“When it comes to the SRC, some people want it to go away, some people want to keep it and some people want it changed. But if it goes away entirely, it gives Harrisburg just another excuse to wipe their hands clean of us and say we are on our own,” Kenney said. “So having the SRC there, despite that it’s really not functioning well as far as providing additional services to our students, I’m concerned that if it goes way entirely, [the state] will just turn their back totally and just walk away. I think we should have some semblance of Harrisburg involvement in our school’s governance.”
Reforming and expanding the board itself to include more Philadelphians is an option.
Not an option, though, is working with former councilman and school reform commission member Bill Green, who made unflattering comments and statements regarding Kenney in recently published reports.
In particular, Greene said he approached Kenney in 2007 asking why why Kenney was supporting U.S. Rep. Bob Brady’s run for mayor. Greene said Kenney’s response was his support of Brady was due to Brady’s stance on working families and protecting a “Certain way” of life that reflects status quo politics.
“Bill Greene does not like me, and I am sorry that he doesn’t,” Kenney said. “Perhaps he wants to be a candidate for mayor, or wishes that he had run; I can’t get inside people’s heads…but [what Greene said in published comments] are a complete fabrication. He is clearly supporting Anthony Williams.”
Kenney also clarified his association with disgraced former state senator Vincent Fumo, noting that the pair has no tangible relationship.
“I haven’t worked with Vince Fumo for 27 years and haven’t spoken to him in seven,” Kenney said. “He tried to get me to perjure myself in federal court and I refused, and that is the genesis of our disagreement. He is also a person who has really ran roughshod over the people that worked for him and put them all in harms’s way instead of taking his medicine like a man.”
“His relationship with me is non–existent,” Kenney added. “And as a 56–year–old man who has been in public office for six terms, when do I shed Vince Fumo’s mantle? How old do I have to be before I’m no longer someone’s boy? That, to me, is offensive that I somehow don’t have my own thought process or my own morals and beliefs.”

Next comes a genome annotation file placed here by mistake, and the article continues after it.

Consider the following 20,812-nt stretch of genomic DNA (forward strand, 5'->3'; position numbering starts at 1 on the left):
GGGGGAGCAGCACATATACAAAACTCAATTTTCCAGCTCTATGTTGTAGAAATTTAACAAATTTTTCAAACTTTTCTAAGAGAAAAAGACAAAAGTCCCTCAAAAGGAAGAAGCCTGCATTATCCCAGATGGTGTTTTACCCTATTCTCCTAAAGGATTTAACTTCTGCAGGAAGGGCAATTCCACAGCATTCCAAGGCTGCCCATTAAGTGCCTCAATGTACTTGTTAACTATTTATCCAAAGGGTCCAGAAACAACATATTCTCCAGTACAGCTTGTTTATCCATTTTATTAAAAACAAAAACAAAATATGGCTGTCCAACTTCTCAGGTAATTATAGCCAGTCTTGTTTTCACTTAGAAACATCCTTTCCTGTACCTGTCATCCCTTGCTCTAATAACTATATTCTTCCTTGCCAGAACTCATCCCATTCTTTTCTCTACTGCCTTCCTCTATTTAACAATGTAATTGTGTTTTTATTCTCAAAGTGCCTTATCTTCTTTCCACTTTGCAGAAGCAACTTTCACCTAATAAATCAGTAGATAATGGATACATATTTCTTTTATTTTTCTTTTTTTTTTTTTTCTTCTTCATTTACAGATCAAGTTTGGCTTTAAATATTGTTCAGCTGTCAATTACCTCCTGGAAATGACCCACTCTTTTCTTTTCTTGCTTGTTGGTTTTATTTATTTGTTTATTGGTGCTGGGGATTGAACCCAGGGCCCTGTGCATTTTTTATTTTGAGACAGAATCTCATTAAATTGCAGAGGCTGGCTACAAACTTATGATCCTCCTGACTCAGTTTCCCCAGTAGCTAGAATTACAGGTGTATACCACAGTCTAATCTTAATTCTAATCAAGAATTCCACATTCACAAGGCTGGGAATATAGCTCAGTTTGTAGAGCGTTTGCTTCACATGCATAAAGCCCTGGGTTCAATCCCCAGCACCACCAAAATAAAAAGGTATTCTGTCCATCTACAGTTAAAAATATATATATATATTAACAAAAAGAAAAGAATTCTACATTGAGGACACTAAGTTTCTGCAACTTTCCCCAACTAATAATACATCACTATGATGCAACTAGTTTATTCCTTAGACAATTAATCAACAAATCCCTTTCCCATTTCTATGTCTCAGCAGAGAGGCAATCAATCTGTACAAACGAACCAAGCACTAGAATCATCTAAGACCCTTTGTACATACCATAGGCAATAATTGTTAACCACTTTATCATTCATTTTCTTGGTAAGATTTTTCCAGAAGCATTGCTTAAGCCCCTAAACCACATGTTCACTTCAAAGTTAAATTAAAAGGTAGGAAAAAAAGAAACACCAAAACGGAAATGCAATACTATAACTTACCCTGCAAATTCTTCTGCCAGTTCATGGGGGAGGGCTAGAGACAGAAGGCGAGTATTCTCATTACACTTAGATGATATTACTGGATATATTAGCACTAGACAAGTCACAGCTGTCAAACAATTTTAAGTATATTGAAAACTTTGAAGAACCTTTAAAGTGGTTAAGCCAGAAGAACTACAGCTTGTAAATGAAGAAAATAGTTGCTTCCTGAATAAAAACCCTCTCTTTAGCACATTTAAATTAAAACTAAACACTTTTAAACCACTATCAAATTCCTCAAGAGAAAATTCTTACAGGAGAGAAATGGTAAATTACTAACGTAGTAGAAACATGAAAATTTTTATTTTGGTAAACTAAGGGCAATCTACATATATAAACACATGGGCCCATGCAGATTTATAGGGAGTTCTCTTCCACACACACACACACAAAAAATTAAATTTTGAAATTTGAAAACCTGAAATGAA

Kenney, though, didn’t shy away from his support of unions — nor the endorsement the city’s unions have given to him. One such controversial endorsement came from John “Doc” Dougherty, business manager for International Brotherhood of Electrical Workers Local 98.
Kenney also picked up endorsements from the Philadelphia Federation of Teachers, Fraternal Order of Police, Neighborhood Networks, the Working Families group and the Philadelphia chapter of the National Organization for Women.
Even though Kenney vowed to work with the unions to ensure the city’s economic growth, he said he won’t be manhandled by Dougherty or any other union rep.
“I have a lot of people’s support and I want everyone’s support,” Kenney said. “I can assure voters that if any of my opponents were offered Doc’s support, they’d take it. It’s like people are complaining about things they don’t have because they didn’t get it. I guess [complaints about Dougherty’s support] is just politics and campaigning.
“But John Dougherty does not run me, Vince Fumo does not run me and Bob Brady does not run me,” Kenney added. “But Bob Brady is a friend, and he’s supporting Anthony Williams. The issue for me is that when this is over — and I intend to be successful, as I don’t burn any bridges or make any enemies — I’m going to need Anthony Williams in the state Senate to help us do the things we need to do.”